3 literary-themed games to erase writer’s block (or just have some fun)

Written by Adam Vorobok, Reference Librarian, Downtown Main Library 

I am not the only writer who is struggling to create right now. My fingers masquerade the tapping of keys, pantomiming words onto the blank page. Even finding the energy and effort to sit down and open up a notebook or load a document on my lap top has been a challenge these days.

A habit of mine is to take a walk when I am stuck working out a scene or character. Getting out of the house and away from all the distractions allows my mind to open up and focus on the task of writing. This time I took a walk, mask on and alone on Warbler Trail in Burnet Woods, to ask how can I regain some of that creativity I found so easily before COVID-19?

A few footsteps into the trail, I took in the budding green leaves sprouting from sun-stretched branches, inhaled the fresh aroma of new flowers, and saw a red tanager dart through the canopy and a baby groundhog waddle among the tall grass. There will be an after to this pandemic. New stories, novels, poems, and lyrics will be needed to discuss and remember this colossal moment in time. Suddenly my attempts at writing felt necessary again—both from a creating perspective as well as therapeutic. 

I began to use some literary-themed games to spark my creativity. Here are three examples:

Who Wrote What: Imagine if a novel was written by a different author. Re-write your favorite scene mimicking the writing style of the different author.

Suppose Vladimir Nabokov wrote Frankenstein:

“Frankenstein, light of my laboratory, fire of my beakers. My sin, my decomposed corpse. Fra-nken-stein: the tip of the sewn-together-tongue trampling its three stitched parts down the palate to touch, at three, on the rotten teeth. Fra. Nken. Stein.

He was Fran, plain Fran, in the boarding house, standing eight feet tall with neck bolts. He was Frank in shackles. He was Frankie on the slab. He was blank on the dotted line. But in my lab he was always Frankenstein.”

Or how about William Faulkner's famous short chapter from Call of Cthulhu:
“Cthulhu is a fish.”

What If: Take a character from one novel and insert them into another novel. Write a summary of the plot.

What if Conan the Barbarian was in The Three Musketeers:

“Conan, that rash Cimmerian, left the northern steppes with his broadsword, healing potion, and letter of introduction to Monsieur Treville, leader of the Musketeers. Immediately, Conan traded the letter for some fine wine, muttering to himself with his husky voice, what good is an introduction when I can plunder instead? Upon arriving in Paris, Conan's barbarian ways drew the attentions of Athos, Porthos, and Aramis, three musketeers with nothing left to lose. But the hasty Cimmerian dispatched their heads with his broadsword, befriending Robespierre only to loot him of his treasures, discovering his nocturnal communications with the dread Tsathoggua, and saving King Louie's life from an occult sacrifice plot. Made a Musketeer, Conan surveyed Paris from the roof of the Louvre, wind blowing back his long black hair.”

Exquisite Corpse: One person starts a story and passes it to others who add onto the story until completed. This is great for families with multiple children or to try doing it by postcard with friends long distance.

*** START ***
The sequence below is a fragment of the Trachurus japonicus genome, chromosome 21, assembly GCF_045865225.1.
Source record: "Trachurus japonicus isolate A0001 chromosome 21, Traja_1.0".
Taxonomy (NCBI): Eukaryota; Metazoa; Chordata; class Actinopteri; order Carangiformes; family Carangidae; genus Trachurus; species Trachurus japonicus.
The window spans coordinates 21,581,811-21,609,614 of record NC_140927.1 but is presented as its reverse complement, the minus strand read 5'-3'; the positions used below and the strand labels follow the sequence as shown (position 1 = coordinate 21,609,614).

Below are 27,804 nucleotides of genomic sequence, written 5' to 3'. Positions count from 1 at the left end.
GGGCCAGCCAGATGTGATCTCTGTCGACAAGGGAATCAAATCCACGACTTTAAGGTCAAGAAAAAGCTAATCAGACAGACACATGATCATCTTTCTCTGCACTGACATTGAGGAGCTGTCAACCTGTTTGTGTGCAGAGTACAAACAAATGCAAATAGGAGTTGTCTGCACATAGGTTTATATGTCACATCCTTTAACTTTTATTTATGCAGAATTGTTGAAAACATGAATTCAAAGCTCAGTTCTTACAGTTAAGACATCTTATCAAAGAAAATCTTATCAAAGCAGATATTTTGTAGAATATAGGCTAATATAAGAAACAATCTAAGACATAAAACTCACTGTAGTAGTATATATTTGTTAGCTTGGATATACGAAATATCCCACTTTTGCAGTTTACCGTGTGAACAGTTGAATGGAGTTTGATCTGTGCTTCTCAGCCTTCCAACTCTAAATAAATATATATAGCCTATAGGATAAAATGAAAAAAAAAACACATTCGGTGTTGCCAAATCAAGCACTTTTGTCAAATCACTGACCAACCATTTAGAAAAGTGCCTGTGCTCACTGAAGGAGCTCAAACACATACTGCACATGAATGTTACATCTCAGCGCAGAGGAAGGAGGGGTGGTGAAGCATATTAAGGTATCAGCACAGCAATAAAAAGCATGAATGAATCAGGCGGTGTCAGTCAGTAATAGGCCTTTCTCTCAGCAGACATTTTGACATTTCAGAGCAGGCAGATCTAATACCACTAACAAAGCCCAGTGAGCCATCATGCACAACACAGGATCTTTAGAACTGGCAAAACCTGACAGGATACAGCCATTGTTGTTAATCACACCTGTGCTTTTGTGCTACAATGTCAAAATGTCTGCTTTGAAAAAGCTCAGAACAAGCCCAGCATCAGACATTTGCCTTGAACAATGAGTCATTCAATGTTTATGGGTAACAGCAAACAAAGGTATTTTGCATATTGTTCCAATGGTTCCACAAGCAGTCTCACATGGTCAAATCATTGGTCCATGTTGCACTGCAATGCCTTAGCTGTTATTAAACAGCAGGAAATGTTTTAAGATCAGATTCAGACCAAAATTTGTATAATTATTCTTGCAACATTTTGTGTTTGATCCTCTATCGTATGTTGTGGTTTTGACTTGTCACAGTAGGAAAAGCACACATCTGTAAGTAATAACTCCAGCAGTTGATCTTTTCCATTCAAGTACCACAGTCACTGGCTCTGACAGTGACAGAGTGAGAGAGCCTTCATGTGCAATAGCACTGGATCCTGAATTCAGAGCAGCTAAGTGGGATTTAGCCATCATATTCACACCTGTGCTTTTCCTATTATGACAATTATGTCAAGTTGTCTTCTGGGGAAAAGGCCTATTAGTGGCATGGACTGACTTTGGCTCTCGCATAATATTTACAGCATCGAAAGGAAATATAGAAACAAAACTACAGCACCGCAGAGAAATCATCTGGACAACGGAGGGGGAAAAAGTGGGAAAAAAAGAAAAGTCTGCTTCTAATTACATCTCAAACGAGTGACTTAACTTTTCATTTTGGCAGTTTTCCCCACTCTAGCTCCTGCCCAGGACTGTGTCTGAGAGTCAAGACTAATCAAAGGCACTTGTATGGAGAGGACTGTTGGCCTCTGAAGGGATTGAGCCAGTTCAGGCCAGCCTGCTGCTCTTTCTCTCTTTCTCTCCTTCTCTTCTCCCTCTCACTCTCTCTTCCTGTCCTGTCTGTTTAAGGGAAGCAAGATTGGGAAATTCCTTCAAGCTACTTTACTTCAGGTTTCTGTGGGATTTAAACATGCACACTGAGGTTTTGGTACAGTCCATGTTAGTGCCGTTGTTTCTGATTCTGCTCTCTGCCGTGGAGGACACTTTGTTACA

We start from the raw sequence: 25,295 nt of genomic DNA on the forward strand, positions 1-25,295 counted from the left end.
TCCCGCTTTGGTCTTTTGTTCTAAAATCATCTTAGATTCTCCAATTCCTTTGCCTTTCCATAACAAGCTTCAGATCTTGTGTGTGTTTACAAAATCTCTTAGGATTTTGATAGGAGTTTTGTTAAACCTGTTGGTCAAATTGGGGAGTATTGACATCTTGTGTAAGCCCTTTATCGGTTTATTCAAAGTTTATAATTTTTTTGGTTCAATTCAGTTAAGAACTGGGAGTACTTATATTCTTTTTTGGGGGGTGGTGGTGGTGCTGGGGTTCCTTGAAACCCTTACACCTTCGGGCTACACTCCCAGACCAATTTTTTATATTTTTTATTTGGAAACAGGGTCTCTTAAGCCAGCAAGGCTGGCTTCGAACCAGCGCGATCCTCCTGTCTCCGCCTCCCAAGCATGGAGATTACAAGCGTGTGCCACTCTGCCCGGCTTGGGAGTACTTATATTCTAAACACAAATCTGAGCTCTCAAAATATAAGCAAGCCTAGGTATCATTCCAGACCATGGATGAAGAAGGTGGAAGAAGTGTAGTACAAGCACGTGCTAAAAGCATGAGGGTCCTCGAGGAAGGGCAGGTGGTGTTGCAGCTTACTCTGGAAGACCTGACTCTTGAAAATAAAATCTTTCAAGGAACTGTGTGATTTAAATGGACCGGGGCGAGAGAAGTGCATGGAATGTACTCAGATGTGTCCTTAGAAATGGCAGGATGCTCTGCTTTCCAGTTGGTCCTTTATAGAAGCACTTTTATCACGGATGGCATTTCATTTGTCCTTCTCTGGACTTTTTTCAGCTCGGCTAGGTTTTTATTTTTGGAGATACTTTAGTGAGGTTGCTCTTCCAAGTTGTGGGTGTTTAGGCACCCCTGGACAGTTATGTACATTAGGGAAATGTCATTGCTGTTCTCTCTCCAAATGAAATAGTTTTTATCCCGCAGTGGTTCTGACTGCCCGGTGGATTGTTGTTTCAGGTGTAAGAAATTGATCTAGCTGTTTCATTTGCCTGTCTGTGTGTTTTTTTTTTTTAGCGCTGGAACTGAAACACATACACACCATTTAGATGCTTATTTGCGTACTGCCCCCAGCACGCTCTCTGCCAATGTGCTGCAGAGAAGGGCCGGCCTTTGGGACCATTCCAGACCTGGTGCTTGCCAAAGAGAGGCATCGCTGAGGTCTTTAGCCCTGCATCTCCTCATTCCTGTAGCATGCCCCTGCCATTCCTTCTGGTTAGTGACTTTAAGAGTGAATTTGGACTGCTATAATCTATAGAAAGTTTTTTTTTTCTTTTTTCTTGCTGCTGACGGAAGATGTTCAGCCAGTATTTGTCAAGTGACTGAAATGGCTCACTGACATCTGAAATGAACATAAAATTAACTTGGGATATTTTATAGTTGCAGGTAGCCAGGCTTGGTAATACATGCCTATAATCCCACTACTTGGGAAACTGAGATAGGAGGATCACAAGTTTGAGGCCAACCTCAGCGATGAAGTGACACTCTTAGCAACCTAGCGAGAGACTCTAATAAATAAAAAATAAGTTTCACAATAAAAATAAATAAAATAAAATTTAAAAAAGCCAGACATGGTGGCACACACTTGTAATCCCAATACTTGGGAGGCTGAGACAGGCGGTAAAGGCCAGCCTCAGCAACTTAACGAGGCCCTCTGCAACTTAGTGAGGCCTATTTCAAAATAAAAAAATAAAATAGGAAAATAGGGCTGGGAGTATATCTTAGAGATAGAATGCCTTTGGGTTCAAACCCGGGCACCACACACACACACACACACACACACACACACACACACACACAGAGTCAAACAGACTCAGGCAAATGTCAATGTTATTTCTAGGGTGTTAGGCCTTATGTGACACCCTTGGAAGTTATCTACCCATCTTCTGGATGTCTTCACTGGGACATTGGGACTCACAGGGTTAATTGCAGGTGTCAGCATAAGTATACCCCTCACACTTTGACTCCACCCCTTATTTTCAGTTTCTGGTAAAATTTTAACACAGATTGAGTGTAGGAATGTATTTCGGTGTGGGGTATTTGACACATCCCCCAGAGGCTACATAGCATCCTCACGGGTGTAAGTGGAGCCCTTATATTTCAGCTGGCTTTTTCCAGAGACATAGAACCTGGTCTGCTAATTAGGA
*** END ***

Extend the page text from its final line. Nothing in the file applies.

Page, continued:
First writer: “The witch lived inside three trees, at least according to the song. The tune made its way to Bragelonne by popular troupes on the road to the Castle of Forgotten Spires, but became part of the local songbook, especially with the drunk and frothy players at the Asp Golden Inn. 

However, since Bragelonne was in love with the light, fleeting dances of the plainsfolk, many locals dismissed it as a mountain song. They downtuned the chords, replaced the birch copse with more local haunts, and played it much too fast for Trem's taste. But he never forgot the first time he heard the song.

The stranger arrived unannounced to the harvest festival, a tall man with curious hair, icy irises so sharp against the whites of his eyes, a filthy cloak from hard traveling, and a lute in his grimy hands. Few listened to the opening chords when his raspy baritone voice pulled their attention away from their cakes and four-steps. Trem was with his mother, eating frostcones and begging to see the lanterns down by the creek, when he saw the lutist deftly making his instrument moan like it was alive. By the time “Visions of Saralind” was over, the townsfolk consciously used their sleeves to disguise their tears as coughs.”

Second writer: “Years passed and the song faded in the town’s collective memory, if
not in Trem’s heart. He took an apprenticeship with the town’s apothecary and spent much of his time gathering, sorting, and preserving various herbs. Often, wandering alone in the darker regions of the forest, Trem whistled the song as he walked.

It was on one of these deeper forays into the wilderness, in search of an obscure plant that his master referred to as musk mallow, that Trem suddenly came across, in fact very nearly tumbled into, a dry creek bed that he had never seen before. With a quick glance upwards, Trem estimated that he had five or so hours before sundown and could afford a bit of exploration. And anyway, perhaps he’d find the musk mallow along the way. With this thought, he hefted his small knapsack back onto his back and scrambled down into the creek bed, turning northeast, away from the town and his home.”

Hopefully, these three games will unlock writer's block for you because writing is not selfish, unimportant, or unhelpful; it is necessary. Once we re-open and adjust to the new way of life, we will need stories to entertain and educate us, to fire our imaginations, and to remind us we are not alone. 

You can join Adam for his monthly Library podcast Warlock Vorobok Reads premiering Monday, May 18 on Soundcloud, Spotify, and Apple Podcasts.